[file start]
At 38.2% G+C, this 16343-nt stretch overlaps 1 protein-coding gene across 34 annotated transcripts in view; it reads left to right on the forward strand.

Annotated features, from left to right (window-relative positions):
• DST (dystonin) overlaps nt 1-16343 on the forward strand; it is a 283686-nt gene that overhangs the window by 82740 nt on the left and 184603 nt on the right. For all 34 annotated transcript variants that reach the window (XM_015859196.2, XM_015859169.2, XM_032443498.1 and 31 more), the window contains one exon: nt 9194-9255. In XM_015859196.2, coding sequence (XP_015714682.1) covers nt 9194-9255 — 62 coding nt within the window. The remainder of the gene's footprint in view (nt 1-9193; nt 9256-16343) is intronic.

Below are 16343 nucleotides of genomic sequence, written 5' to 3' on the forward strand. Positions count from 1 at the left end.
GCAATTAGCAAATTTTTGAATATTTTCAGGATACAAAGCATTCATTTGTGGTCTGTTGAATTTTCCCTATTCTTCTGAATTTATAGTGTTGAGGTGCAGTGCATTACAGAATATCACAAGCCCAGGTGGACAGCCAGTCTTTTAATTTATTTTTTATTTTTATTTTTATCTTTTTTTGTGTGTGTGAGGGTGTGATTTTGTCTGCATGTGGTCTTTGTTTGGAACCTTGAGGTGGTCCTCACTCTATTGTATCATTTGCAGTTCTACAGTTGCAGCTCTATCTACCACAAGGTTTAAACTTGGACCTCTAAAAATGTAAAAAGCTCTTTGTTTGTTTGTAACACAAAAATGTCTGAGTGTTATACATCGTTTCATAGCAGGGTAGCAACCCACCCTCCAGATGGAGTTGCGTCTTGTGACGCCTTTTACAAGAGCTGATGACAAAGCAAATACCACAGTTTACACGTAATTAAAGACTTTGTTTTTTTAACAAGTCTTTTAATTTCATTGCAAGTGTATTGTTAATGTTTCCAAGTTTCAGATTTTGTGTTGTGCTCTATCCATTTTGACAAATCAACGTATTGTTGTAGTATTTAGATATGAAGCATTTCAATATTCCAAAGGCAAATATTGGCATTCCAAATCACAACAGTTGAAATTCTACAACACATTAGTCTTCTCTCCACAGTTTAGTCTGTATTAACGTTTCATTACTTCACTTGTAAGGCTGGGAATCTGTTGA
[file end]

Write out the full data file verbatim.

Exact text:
At 38.2% G+C, this 16343-nt stretch overlaps 1 protein-coding gene across 34 annotated transcripts in view; it reads left to right on the forward strand.

Annotated features, from left to right (window-relative positions):
• DST (dystonin) overlaps nt 1-16343 on the forward strand; it is a 283686-nt gene that overhangs the window by 82740 nt on the left and 184603 nt on the right. For all 34 annotated transcript variants that reach the window (XM_015859196.2, XM_015859169.2, XM_032443498.1 and 31 more), the window contains one exon: nt 9194-9255. In XM_015859196.2, coding sequence (XP_015714682.1) covers nt 9194-9255 — 62 coding nt within the window. The remainder of the gene's footprint in view (nt 1-9193; nt 9256-16343) is intronic.

Below are 16343 nucleotides of genomic sequence, written 5' to 3' on the forward strand. Positions count from 1 at the left end.
GCAATTAGCAAATTTTTGAATATTTTCAGGATACAAAGCATTCATTTGTGGTCTGTTGAATTTTCCCTATTCTTCTGAATTTATAGTGTTGAGGTGCAGTGCATTACAGAATATCACAAGCCCAGGTGGACAGCCAGTCTTTTAATTTATTTTTTATTTTTATTTTTATCTTTTTTTGTGTGTGTGAGGGTGTGATTTTGTCTGCATGTGGTCTTTGTTTGGAACCTTGAGGTGGTCCTCACTCTATTGTATCATTTGCAGTTCTACAGTTGCAGCTCTATCTACCACAAGGTTTAAACTTGGACCTCTAAAAATGTAAAAAGCTCTTTGTTTGTTTGTAACACAAAAATGTCTGAGTGTTATACATCGTTTCATAGCAGGGTAGCAACCCACCCTCCAGATGGAGTTGCGTCTTGTGACGCCTTTTACAAGAGCTGATGACAAAGCAAATACCACAGTTTACACGTAATTAAAGACTTTGTTTTTTTAACAAGTCTTTTAATTTCATTGCAAGTGTATTGTTAATGTTTCCAAGTTTCAGATTTTGTGTTGTGCTCTATCCATTTTGACAAATCAACGTATTGTTGTAGTATTTAGATATGAAGCATTTCAATATTCCAAAGGCAAATATTGGCATTCCAAATCACAACAGTTGAAATTCTACAACACATTAGTCTTCTCTCCACAGTTTAGTCTGTATTAACGTTTCATTACTTCACTTGTAAGGCTGGGAATCTGTTGA